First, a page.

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December 06, 2009


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Hey Mike. A couple episodes back you were commenting on Lars Brownworth and his great Historical podcasts. I have to say, even though I came to your podcast from "12 Byzantine Rulers" and am currently listening to "Norman Centuries", I think your style, pace, tone and the amount of information you give is better. Thanks for the great podcast. Please continue for as long as you can. It would be perfectly fine with me if you covered the information on Byzantium again, or even focused on what was happening on the West during that time. Thanks. -Mike


Hello Mike. Long time listener, first time commenter. I just wanted to say thank you for the 76 fantastic episodes!!!


Hay Mike, You said that Napoleon fought the battle of Austerlitz in 1806, the battle was actually fought a year earlier in 1805, the anniversary was just a few days ago in fact. Sorry for nitpicking but I know you just put these in to make sure we're paying attention.

Jerry M

Hey Mike. Congrats on the marriage, also on moving to Austin, that's a great town. I do believe I found your podcast at around episode 12 and I had already listened to the Byzantine podcasts (and I may have to relisten to them afterwards). When I was in college I took a Classics class for a lark, even though I was introduced to Livy and Plautus, the most fascinating book for me was The Mute Stones Speak: The Story of Archaeology in Italy by Paul MacKendrick. It surprised me how much I liked that book.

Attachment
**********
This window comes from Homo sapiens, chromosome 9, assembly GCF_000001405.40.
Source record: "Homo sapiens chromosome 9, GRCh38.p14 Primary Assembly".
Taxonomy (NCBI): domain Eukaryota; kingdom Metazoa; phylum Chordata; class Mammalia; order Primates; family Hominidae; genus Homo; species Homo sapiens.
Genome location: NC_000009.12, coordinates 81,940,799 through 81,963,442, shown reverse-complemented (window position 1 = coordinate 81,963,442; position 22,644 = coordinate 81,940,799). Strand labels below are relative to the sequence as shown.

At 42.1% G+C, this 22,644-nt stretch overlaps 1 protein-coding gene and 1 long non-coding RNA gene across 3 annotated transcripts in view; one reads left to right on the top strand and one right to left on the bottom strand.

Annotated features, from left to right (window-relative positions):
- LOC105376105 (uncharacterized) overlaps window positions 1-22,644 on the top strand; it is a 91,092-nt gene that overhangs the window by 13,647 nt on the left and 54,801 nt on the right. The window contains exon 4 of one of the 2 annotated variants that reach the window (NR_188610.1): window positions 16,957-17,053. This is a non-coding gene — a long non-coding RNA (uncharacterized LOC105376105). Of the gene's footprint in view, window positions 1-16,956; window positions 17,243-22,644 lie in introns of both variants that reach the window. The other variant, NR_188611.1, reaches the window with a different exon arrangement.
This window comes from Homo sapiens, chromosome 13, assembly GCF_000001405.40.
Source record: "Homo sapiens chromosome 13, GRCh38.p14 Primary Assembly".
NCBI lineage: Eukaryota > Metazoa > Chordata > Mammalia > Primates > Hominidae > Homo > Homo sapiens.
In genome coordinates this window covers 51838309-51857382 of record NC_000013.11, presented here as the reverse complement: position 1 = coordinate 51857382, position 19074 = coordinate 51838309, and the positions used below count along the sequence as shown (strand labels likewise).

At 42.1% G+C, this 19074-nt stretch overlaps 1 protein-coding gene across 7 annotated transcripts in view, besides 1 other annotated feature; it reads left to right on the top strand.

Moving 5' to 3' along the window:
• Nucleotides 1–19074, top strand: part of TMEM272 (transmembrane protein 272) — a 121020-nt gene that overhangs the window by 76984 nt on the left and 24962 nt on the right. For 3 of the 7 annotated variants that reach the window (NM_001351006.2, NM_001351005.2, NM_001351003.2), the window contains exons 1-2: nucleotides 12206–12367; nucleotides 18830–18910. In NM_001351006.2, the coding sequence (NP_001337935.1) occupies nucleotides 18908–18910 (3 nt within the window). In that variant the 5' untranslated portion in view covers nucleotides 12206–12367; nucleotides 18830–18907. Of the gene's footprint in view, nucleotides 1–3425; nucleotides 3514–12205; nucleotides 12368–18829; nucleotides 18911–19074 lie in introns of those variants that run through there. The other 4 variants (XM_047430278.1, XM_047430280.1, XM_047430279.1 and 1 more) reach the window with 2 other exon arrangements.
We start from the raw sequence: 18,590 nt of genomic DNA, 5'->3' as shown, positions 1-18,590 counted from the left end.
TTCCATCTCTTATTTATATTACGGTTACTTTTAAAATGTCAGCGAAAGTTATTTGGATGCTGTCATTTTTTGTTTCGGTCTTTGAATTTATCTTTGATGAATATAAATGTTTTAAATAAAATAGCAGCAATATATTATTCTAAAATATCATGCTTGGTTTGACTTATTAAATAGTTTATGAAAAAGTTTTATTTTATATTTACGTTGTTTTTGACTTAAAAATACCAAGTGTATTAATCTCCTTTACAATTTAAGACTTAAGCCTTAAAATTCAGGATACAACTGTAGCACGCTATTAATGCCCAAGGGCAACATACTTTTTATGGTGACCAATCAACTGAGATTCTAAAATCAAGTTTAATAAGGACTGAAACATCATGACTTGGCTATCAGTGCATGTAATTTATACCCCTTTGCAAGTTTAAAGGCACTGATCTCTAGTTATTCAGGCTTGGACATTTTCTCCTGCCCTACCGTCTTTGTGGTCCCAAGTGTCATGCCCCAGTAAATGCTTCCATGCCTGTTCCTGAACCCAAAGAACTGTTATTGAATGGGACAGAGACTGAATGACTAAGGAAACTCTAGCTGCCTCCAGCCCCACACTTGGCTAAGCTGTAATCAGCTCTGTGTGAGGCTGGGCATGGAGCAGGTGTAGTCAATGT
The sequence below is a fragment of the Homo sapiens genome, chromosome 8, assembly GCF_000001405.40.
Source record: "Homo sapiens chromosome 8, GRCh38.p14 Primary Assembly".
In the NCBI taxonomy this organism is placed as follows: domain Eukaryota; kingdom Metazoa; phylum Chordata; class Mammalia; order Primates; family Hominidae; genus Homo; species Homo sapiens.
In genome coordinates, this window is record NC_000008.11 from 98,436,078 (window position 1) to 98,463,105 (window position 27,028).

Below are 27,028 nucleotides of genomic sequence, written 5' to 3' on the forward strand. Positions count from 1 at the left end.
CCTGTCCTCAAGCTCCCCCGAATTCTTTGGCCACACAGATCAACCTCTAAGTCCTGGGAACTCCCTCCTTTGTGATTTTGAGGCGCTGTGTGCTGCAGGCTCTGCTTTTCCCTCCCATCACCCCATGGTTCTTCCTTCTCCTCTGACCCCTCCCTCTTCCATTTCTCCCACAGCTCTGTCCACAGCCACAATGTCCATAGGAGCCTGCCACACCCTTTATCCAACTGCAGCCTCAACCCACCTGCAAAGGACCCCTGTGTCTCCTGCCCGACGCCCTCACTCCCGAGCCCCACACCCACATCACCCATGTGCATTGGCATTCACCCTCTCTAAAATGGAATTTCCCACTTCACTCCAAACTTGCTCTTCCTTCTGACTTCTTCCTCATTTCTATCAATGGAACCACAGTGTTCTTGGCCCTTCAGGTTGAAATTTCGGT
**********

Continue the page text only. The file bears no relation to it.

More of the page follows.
Also, to let you know, I took up Audible.com's offer to try them out via your podcast. I chose a (gasp) non-Roman book, Malcolm Gladwell's Blink. Amazing book, one I would highly recommend for people to read or to listen. Mr. Gladwell looks at the phenomenon of how we have "gut instincts" and how it tends to be right alot of times, how we make those snap decisions in a blink of an eye.

Seadna O'Maoldomhnaigh

Hey Mike,

On the subject of Lars Brownworth, your podcast is by far the superior in terms of depth of research and simple entertainment value. Your output is also far more regular than Lars's and the trickle from Norman Centuries make one wonder if the subject is worth the effort. On the subject of Domitian, Gibbon seems to side with the senatorial propagandists and ranks him along with Caligula and Tiberius. When did the revisionist view to Domitian begin to take sway?


Hi Mike - have been subscribed for 20-odd episodes. Keep it up, you're approaching hero status!

As I listened to Domition's deal with Dacia's King Decebalus, I saw parallel's with the Iran-Contra scandal 20 years back. The war technology given to an enemy eventually coming back to bite the giver...sound familiar? I wondered if you think they are at all the same. Guess time (and President Ahmadinejad) will ultimately tell if history repeats itself.

All the best.


Hey Mike,

Love the podcast as always. I just have a quick question. Toward the end of episode 75 - The Forgotten Son, you mentioned that Domitian traveled quite a bit more than other emperors, taking executive power with him where he went. Were you just introducing talk of his military campaigns or were you leading up to something bigger with that observation?



יעוץ זוגי

I was in college I introduced to Livy and Plautus, the book is most fascinating to me was the mute stones speak.

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